‘We don’t see any need for Lithuania to appeal for aid from the IMF,’ Catriona Purfield, the head of an International Monetary Fund delegation to Vilnius, told reporters after meeting Prime Minister Andrius Kubilius.
There had been growing speculation that
Kubilius underscored Purfield’s remarks.
‘The IMF gave positive marks to the steps we are taking and to our plans, which allows us to look to the coming year with reserved optimism,’ he said.
Kubilius’ Conservative-led coalition has repeatedly insisted that its current belt-tightening drive means that
Purfield said that the IMF also foresaw a ‘significant slowdown’, but pointed to a less-drastic 2.0 percent.
Kubilius’ government formally took office last week after having beaten the centre-left Social Democrats in October’s general election, and has set about introducing measures that it says are meant to ward off a financial crisis
Along with fellow ex-Soviet EU newcomers
The economy grew 8.9 percent in 2007, after 7.8 percent in 2006.
But once-solid consumption has tailed off in the face of high inflation and tighter domestic credit rules, and the global economic crisis has dented exports.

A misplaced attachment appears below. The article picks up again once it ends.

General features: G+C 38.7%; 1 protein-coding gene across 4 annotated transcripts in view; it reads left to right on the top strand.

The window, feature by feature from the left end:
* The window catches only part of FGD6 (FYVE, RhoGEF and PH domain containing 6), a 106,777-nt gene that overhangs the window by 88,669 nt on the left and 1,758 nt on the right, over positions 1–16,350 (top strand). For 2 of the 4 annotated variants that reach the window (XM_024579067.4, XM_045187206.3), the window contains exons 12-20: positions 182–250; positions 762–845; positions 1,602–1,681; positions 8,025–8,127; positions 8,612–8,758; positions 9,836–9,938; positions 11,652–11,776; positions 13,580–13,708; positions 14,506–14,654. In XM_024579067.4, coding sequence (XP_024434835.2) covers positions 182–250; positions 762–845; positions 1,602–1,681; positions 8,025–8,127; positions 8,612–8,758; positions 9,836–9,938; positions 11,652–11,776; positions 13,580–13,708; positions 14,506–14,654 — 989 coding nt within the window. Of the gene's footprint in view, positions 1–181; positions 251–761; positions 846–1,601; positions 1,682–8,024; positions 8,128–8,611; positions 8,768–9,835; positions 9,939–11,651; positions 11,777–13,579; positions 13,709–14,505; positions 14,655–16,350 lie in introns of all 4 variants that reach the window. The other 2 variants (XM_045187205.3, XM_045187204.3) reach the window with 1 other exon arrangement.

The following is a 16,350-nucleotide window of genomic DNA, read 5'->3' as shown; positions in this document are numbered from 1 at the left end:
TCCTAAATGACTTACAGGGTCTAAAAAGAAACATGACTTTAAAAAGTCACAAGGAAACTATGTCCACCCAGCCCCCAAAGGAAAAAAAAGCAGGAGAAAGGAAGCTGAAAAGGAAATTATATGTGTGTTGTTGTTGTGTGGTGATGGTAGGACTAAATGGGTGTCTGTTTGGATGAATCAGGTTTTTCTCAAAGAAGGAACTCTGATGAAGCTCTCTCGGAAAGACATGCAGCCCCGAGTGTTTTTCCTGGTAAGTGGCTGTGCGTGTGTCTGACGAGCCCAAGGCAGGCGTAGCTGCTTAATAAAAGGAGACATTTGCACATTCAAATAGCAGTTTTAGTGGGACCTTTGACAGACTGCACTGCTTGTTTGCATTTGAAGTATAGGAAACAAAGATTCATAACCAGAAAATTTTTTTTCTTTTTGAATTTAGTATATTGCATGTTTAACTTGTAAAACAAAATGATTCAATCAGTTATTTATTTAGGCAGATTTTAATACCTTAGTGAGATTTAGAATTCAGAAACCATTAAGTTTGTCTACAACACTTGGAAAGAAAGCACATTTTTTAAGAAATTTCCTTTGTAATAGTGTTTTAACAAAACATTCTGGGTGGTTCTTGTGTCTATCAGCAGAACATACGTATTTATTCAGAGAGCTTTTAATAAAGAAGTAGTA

Swedish bank SEB, a leading player in the Baltic, forecast that output would grow 5.5 percent this year before shrinking 2.0 percent in both 2009 and 2010.
Among Kubilius’ measures are a 21-percent single-rate ‘flat tax’ -- personal income tax is currently 24 percent-rather than the 20 percent he had earlier pledged.
Also on the horizon are pay cuts of 12-15 percent for lawmakers and civil servants-except teachers-and reductions in social security payments.
It has decided to raise overall VAT from 18 to 19 percent, and will end the favourable five-percent VAT rate on medicine and home heating in July and December 2009 respectively.
SEB criticised the tax reforms, saying they could hurt businesses and consumers.
Lithuanian officials have said the goal is to save state coffers 5.3 billion litas (1.55 billion euros, 1.96 billion dollars) in 2009, and ward off a yawning deficit.
Under the plan, the 2009 deficit is likely to be equivalent to 2.1 percent of gross domestic product, according to the government.
Without action, the deficit could have ballooned to 5.76 percent of GDP, exceeding an EU limit of 3.0 percent, Finance Minister Algirdas Semeta said.
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